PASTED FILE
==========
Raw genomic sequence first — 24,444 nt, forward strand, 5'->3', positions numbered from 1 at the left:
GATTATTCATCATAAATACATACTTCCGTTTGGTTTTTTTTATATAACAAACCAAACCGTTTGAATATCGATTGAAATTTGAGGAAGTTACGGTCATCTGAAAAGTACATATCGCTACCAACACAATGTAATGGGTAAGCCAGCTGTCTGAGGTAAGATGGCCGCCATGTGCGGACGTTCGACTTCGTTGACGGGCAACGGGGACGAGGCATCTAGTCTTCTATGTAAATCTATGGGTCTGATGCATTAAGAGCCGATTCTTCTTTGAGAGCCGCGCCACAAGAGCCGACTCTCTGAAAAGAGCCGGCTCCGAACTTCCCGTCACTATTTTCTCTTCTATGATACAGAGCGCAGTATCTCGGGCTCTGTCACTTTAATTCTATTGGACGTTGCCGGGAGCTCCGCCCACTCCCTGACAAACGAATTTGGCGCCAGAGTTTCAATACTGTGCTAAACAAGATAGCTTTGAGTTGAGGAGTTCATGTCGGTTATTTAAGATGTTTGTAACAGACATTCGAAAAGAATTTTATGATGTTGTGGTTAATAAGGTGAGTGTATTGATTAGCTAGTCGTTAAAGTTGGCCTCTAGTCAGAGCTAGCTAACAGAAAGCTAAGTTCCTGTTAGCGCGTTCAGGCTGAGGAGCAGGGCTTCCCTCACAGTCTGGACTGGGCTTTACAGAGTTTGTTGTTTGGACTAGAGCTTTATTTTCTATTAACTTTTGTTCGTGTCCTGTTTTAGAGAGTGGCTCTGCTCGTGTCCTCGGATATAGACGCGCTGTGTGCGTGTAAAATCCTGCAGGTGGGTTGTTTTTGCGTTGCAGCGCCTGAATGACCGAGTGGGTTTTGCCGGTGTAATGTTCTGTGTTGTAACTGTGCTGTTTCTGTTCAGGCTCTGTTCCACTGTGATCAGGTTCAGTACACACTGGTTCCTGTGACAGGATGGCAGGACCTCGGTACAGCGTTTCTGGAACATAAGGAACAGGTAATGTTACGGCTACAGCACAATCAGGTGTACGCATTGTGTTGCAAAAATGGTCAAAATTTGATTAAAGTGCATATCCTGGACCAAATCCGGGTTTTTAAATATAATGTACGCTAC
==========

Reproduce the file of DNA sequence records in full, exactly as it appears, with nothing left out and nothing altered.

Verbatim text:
Raw genomic sequence first — 24,444 nt, forward strand, 5'->3', positions numbered from 1 at the left:
GATTATTCATCATAAATACATACTTCCGTTTGGTTTTTTTTATATAACAAACCAAACCGTTTGAATATCGATTGAAATTTGAGGAAGTTACGGTCATCTGAAAAGTACATATCGCTACCAACACAATGTAATGGGTAAGCCAGCTGTCTGAGGTAAGATGGCCGCCATGTGCGGACGTTCGACTTCGTTGACGGGCAACGGGGACGAGGCATCTAGTCTTCTATGTAAATCTATGGGTCTGATGCATTAAGAGCCGATTCTTCTTTGAGAGCCGCGCCACAAGAGCCGACTCTCTGAAAAGAGCCGGCTCCGAACTTCCCGTCACTATTTTCTCTTCTATGATACAGAGCGCAGTATCTCGGGCTCTGTCACTTTAATTCTATTGGACGTTGCCGGGAGCTCCGCCCACTCCCTGACAAACGAATTTGGCGCCAGAGTTTCAATACTGTGCTAAACAAGATAGCTTTGAGTTGAGGAGTTCATGTCGGTTATTTAAGATGTTTGTAACAGACATTCGAAAAGAATTTTATGATGTTGTGGTTAATAAGGTGAGTGTATTGATTAGCTAGTCGTTAAAGTTGGCCTCTAGTCAGAGCTAGCTAACAGAAAGCTAAGTTCCTGTTAGCGCGTTCAGGCTGAGGAGCAGGGCTTCCCTCACAGTCTGGACTGGGCTTTACAGAGTTTGTTGTTTGGACTAGAGCTTTATTTTCTATTAACTTTTGTTCGTGTCCTGTTTTAGAGAGTGGCTCTGCTCGTGTCCTCGGATATAGACGCGCTGTGTGCGTGTAAAATCCTGCAGGTGGGTTGTTTTTGCGTTGCAGCGCCTGAATGACCGAGTGGGTTTTGCCGGTGTAATGTTCTGTGTTGTAACTGTGCTGTTTCTGTTCAGGCTCTGTTCCACTGTGATCAGGTTCAGTACACACTGGTTCCTGTGACAGGATGGCAGGACCTCGGTACAGCGTTTCTGGAACATAAGGAACAGGTAATGTTACGGCTACAGCACAATCAGGTGTACGCATTGTGTTGCAAAAATGGTCAAAATTTGATTAAAGTGCATATCCTGGACCAAATCCGGGTTTTTAAATATAATGTACGCTAC